Lawmakers propose CPR training as graduation requirement
A new campaign to make CPR training a high school graduation requirement launched in Michigan this week.
The America Heart Association, Sen. Tonya Schuitmaker and Rep. Thomas Hooker are behind the campaign.
Hooker and Schuitmaker are sponsoring HB 5160 and SB 647, which would make high school CPR training a requirement.
“I’m proud to take part in this campaign to bring more lifesavers into our communities,” Schuitmaker said.
Nearly 357,000 people have cardiac arrest outside of a hospital every year, and only 8 percent survive, according to the American Heart Association.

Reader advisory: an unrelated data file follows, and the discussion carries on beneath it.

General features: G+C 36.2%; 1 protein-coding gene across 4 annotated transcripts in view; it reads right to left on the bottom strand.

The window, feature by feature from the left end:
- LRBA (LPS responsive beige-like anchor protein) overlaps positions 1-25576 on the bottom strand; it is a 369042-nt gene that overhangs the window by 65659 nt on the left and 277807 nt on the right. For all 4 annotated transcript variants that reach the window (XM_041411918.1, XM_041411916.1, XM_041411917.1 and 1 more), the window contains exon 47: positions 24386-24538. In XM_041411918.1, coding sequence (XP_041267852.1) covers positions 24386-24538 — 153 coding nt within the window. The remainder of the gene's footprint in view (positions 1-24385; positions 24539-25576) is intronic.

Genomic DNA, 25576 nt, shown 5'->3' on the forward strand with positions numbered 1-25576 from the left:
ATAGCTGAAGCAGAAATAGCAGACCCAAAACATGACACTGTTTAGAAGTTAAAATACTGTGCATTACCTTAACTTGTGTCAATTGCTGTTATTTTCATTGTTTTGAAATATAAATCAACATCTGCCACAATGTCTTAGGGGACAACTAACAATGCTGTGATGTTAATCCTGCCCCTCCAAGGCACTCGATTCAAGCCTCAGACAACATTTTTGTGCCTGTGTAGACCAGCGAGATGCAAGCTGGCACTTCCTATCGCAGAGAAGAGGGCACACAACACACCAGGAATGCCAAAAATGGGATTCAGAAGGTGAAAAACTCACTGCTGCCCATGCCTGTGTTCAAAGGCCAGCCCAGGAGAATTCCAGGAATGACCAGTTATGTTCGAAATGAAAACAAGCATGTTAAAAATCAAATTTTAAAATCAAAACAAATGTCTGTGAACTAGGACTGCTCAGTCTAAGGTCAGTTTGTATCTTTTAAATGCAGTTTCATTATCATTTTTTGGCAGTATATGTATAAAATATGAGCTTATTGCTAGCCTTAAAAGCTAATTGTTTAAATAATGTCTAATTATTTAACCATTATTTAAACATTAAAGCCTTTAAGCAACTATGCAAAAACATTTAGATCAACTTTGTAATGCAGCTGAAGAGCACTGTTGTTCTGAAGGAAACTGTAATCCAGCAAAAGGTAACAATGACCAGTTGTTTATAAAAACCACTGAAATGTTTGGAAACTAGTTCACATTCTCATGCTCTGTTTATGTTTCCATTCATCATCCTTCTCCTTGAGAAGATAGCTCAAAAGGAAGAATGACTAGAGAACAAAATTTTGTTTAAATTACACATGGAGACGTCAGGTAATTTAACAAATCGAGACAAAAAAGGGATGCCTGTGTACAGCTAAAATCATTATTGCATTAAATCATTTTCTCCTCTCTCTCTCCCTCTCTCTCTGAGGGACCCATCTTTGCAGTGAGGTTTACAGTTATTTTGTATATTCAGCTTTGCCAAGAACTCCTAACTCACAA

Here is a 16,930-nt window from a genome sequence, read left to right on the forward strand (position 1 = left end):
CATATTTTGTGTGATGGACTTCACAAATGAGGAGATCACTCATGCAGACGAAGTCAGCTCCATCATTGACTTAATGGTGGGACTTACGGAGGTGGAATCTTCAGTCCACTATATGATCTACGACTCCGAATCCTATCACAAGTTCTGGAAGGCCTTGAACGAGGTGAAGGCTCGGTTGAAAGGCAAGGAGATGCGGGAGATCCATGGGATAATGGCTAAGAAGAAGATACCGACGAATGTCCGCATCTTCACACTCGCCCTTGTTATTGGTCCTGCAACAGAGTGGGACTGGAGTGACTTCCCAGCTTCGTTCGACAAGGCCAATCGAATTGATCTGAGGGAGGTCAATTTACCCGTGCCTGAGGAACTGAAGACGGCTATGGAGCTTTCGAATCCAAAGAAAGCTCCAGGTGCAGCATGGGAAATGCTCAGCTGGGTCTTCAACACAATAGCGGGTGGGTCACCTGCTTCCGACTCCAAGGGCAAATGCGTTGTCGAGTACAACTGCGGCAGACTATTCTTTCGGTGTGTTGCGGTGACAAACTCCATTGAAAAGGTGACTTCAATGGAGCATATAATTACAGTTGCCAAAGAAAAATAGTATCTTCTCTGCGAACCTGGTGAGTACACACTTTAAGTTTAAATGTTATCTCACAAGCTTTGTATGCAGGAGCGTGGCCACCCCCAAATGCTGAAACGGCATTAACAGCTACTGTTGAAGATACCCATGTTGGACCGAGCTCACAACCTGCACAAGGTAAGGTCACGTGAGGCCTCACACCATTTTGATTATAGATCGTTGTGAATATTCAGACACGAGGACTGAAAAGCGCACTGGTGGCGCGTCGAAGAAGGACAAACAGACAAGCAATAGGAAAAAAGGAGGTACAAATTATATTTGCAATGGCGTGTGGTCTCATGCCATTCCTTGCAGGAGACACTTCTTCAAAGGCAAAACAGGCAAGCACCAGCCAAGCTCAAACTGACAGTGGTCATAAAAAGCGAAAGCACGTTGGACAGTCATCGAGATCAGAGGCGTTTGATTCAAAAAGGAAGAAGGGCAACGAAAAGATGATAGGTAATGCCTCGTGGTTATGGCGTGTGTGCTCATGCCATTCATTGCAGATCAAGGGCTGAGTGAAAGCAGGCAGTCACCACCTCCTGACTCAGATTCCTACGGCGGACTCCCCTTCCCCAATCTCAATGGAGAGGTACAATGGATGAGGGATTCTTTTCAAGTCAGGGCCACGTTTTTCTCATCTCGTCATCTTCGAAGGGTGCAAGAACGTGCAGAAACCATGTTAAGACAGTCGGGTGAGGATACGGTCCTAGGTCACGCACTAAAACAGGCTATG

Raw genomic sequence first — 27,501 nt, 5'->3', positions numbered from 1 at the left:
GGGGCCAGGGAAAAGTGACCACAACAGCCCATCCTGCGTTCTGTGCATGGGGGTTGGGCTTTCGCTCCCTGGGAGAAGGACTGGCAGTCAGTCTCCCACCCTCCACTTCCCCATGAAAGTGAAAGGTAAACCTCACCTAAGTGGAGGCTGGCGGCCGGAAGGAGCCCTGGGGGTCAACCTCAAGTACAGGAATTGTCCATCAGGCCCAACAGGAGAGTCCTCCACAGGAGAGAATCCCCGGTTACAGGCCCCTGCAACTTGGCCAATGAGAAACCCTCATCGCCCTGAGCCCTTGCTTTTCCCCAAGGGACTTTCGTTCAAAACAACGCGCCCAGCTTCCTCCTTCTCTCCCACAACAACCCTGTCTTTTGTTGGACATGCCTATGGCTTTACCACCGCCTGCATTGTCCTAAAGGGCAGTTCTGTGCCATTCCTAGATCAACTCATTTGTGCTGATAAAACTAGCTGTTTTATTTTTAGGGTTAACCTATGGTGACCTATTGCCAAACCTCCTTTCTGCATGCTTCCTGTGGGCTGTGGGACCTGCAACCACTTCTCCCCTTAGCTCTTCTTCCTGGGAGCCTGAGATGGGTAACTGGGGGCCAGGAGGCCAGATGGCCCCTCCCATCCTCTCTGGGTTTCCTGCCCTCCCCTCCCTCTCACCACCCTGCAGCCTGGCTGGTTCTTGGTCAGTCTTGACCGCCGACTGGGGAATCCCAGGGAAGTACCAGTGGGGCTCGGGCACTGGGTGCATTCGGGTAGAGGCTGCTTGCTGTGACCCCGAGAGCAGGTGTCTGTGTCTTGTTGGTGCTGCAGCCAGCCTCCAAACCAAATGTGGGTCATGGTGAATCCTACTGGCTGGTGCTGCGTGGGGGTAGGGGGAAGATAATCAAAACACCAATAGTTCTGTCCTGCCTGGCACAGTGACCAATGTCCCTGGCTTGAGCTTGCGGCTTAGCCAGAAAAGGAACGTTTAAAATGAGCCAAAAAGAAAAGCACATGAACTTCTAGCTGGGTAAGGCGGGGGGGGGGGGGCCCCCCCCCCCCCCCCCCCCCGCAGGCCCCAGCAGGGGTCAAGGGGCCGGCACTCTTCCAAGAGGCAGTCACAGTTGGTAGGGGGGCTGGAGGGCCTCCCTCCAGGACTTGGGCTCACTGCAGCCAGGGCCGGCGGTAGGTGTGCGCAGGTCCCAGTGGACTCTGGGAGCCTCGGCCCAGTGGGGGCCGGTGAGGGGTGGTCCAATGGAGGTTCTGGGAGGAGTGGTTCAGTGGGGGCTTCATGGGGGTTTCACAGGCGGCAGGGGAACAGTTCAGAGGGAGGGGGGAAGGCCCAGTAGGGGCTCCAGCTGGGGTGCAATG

CPR can nearly triple survival rates for cardiac arrest by providing assistance until EMTs arrive. If a victim doesn’t get help within the first three to five minutes, brain damage may begin to occur, making “bystander CPR critical.”
Twenty-seven states across the country have already passed similar laws to ensure that every high school student is CPR trained before graduation, and it’s saving lives.
Cardiac arrest survival rates have multiplied in the states and communities where students have received CPR training.
“As a pediatric cardiologist, I’ve seen first-hand how CPR can make a huge difference — and all you need is your hands,” said Monica Goble, who's the chairperson of American Heart Association’s state advocacy committee.